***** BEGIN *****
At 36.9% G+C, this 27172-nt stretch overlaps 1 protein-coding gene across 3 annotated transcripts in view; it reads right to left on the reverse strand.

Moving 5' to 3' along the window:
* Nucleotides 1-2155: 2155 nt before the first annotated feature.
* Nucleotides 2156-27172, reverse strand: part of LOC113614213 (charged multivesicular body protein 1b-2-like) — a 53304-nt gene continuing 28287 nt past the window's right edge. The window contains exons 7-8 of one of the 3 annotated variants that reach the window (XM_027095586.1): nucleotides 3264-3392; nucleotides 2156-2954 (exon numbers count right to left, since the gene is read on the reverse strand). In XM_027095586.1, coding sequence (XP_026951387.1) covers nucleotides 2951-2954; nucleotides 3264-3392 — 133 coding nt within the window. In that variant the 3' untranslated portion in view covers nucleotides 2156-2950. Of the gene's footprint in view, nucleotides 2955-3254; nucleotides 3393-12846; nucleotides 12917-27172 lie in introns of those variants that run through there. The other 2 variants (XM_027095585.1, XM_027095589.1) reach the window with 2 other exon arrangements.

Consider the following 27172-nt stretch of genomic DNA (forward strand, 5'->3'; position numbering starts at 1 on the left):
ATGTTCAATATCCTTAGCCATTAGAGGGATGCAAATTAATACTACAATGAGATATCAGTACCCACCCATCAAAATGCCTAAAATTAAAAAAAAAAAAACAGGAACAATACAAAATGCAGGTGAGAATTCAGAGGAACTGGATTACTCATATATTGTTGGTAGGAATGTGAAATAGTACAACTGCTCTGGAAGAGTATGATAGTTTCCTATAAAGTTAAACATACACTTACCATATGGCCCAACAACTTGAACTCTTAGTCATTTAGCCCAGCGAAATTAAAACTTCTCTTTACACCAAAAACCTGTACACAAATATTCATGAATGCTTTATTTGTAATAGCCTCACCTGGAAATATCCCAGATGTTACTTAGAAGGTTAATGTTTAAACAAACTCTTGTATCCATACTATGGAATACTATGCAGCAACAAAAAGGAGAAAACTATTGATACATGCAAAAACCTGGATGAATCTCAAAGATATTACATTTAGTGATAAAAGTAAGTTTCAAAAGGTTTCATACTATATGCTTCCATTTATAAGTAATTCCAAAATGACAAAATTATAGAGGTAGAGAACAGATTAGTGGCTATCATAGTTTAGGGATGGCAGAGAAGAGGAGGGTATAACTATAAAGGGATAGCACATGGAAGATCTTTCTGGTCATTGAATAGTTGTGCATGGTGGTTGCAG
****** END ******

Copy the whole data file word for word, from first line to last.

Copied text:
At 36.9% G+C, this 27172-nt stretch overlaps 1 protein-coding gene across 3 annotated transcripts in view; it reads right to left on the reverse strand.

Moving 5' to 3' along the window:
* Nucleotides 1-2155: 2155 nt before the first annotated feature.
* Nucleotides 2156-27172, reverse strand: part of LOC113614213 (charged multivesicular body protein 1b-2-like) — a 53304-nt gene continuing 28287 nt past the window's right edge. The window contains exons 7-8 of one of the 3 annotated variants that reach the window (XM_027095586.1): nucleotides 3264-3392; nucleotides 2156-2954 (exon numbers count right to left, since the gene is read on the reverse strand). In XM_027095586.1, coding sequence (XP_026951387.1) covers nucleotides 2951-2954; nucleotides 3264-3392 — 133 coding nt within the window. In that variant the 3' untranslated portion in view covers nucleotides 2156-2950. Of the gene's footprint in view, nucleotides 2955-3254; nucleotides 3393-12846; nucleotides 12917-27172 lie in introns of those variants that run through there. The other 2 variants (XM_027095585.1, XM_027095589.1) reach the window with 2 other exon arrangements.

Consider the following 27172-nt stretch of genomic DNA (forward strand, 5'->3'; position numbering starts at 1 on the left):
ATGTTCAATATCCTTAGCCATTAGAGGGATGCAAATTAATACTACAATGAGATATCAGTACCCACCCATCAAAATGCCTAAAATTAAAAAAAAAAAAACAGGAACAATACAAAATGCAGGTGAGAATTCAGAGGAACTGGATTACTCATATATTGTTGGTAGGAATGTGAAATAGTACAACTGCTCTGGAAGAGTATGATAGTTTCCTATAAAGTTAAACATACACTTACCATATGGCCCAACAACTTGAACTCTTAGTCATTTAGCCCAGCGAAATTAAAACTTCTCTTTACACCAAAAACCTGTACACAAATATTCATGAATGCTTTATTTGTAATAGCCTCACCTGGAAATATCCCAGATGTTACTTAGAAGGTTAATGTTTAAACAAACTCTTGTATCCATACTATGGAATACTATGCAGCAACAAAAAGGAGAAAACTATTGATACATGCAAAAACCTGGATGAATCTCAAAGATATTACATTTAGTGATAAAAGTAAGTTTCAAAAGGTTTCATACTATATGCTTCCATTTATAAGTAATTCCAAAATGACAAAATTATAGAGGTAGAGAACAGATTAGTGGCTATCATAGTTTAGGGATGGCAGAGAAGAGGAGGGTATAACTATAAAGGGATAGCACATGGAAGATCTTTCTGGTCATTGAATAGTTGTGCATGGTGGTTGCAG